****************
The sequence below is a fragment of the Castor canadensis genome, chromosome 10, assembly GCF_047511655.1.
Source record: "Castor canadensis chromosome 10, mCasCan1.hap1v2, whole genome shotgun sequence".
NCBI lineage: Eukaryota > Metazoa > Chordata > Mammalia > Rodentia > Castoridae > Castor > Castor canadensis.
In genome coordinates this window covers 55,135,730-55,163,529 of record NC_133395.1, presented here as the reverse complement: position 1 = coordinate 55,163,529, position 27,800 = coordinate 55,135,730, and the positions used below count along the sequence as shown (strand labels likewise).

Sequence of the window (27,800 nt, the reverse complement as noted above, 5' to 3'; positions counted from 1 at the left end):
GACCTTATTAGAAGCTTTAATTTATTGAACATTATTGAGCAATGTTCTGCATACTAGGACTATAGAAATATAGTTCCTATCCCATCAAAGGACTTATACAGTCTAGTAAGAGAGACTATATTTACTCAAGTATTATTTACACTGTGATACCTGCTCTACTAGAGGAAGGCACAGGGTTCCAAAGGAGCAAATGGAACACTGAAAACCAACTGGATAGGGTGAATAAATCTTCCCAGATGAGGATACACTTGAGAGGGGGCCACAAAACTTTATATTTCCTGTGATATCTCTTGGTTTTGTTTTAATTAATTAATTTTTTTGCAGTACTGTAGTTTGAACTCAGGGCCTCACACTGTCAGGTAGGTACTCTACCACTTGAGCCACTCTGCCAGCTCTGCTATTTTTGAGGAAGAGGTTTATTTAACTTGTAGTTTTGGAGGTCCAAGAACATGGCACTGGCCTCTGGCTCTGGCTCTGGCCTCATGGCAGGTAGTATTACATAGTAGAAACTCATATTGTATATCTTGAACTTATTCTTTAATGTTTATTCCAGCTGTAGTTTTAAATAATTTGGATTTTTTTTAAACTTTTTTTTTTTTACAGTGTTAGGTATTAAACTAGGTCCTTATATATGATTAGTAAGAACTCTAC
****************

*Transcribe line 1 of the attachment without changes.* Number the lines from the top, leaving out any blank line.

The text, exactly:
The sequence below is a fragment of the Castor canadensis genome, chromosome 10, assembly GCF_047511655.1.